"100 percent, you have to win that," said cornerback
What makes the loss so frustrating for the defense is that the unit has prided itself on closing out games this season. In each of the Eagles' first three wins, the defense shut down the opposing offense when it had a chance to tie or win the game in its final possession. But the defense has failed to close games out each of the last two weeks.
"It stings because that's the second week in a row that we didn't get it done in the fourth quarter when that's our time to go out and shut people out," said linebacker
"We had a good thing going," said Asomugha. "Being able to close out games I think was starting to be our mantra; that was what we were going by ... This week, we played well for so long, we just weren't able to close it out. That's the frustrating thing."
Consider just how much the game changed once the fourth quarter began. Through the first three quarters, the Lions had accumulated a paltry nine first downs and 163 total yards while they were held to zero third-down conversions on eight opportunities. In the fourth quarter and overtime alone, the Lions recorded 14 first downs, 286 total yards and went three-for-five on third-downs.
What happened? First, the Lions answered Maclin's touchdown with a seven-play, 80-yard drive highlighted by a 57-yard completion from Matthew Stafford to Tony Scheffler. Three plays later, Stafford found Nate Burleson for a 17-yard touchdown on a 3rd-and-15 to cut the lead to 23-20.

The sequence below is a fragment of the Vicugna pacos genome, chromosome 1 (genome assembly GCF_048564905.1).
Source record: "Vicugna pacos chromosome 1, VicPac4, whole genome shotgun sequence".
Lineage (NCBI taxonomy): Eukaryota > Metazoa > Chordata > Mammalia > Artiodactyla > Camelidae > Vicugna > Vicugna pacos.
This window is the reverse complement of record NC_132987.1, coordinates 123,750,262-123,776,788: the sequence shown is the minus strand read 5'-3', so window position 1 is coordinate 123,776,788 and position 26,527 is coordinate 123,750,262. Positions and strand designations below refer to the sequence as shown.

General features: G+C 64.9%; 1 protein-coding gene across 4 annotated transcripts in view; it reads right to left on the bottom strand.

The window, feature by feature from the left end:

After a three-and-out by the offense, the Lions went down the field again, driving 67 yards on 12 plays. After a flurry of plays in the red zone were capped by a goal-line stand, Jason Hanson hit a 19-yard field goal to send the game to overtime. The Eagles offense again went three-and-out to start overtime, while also losing 21 yards, gifting the Lions prime field position. Detroit then needed to only advance the ball 23 yards before Hanson's 45-yard field goal gave the Eagles a second consecutive loss on the game’s final play.
"They wanted it more," said cornerback
"I don't even know what the difference was," Asomugha said. "I think we blitzed a lot more at the end. So maybe they were able to take advantage of that. If they could recognize blitz and realize that they were in one-on-one coverage, then they could go after that, go at the person that they think gives them the best matchup. So they were able to do that effectively."
There were some other factors that played into the turnabout of play. Defensive tackle
Then there was Calvin Johnson, who had been blanketed by the Eagles to the tune of one lonely catch for 28 yards through three quarters. But once the fourth quarter began, things changed. Five Johnson catches and 107 yards later, the Lions were heading back to Detroit with a victory.
"First of all, in the fourth quarter, it looked like they were just going to force-feed him," said Asomugha. "It didn't matter where he was, they were going to throw it. It didn't matter what the coverage was. But in that quarter, we started giving him some different looks by moving myself and Dominique around on him.
"I was on him most of the game. I think when we got to the fourth quarter, there was a lot more trying to give him a different look. We talked about trying to give him something else so that he doesn't get comfortable with one guy. We just wanted to give him a different look. There were times when Dominique, especially in the fourth quarter, would go to him."
In the end, it was another painful loss for an Eagles team whose outlook appears considerably different at 3-3 than it would have at 4-2. Now, the defense must prove itself once again.
"The talk doesn't matter," said Ryans. "We have to prove it. All the talk during the week, after the game, it doesn't matter. We have to get it done when we're out there on the field."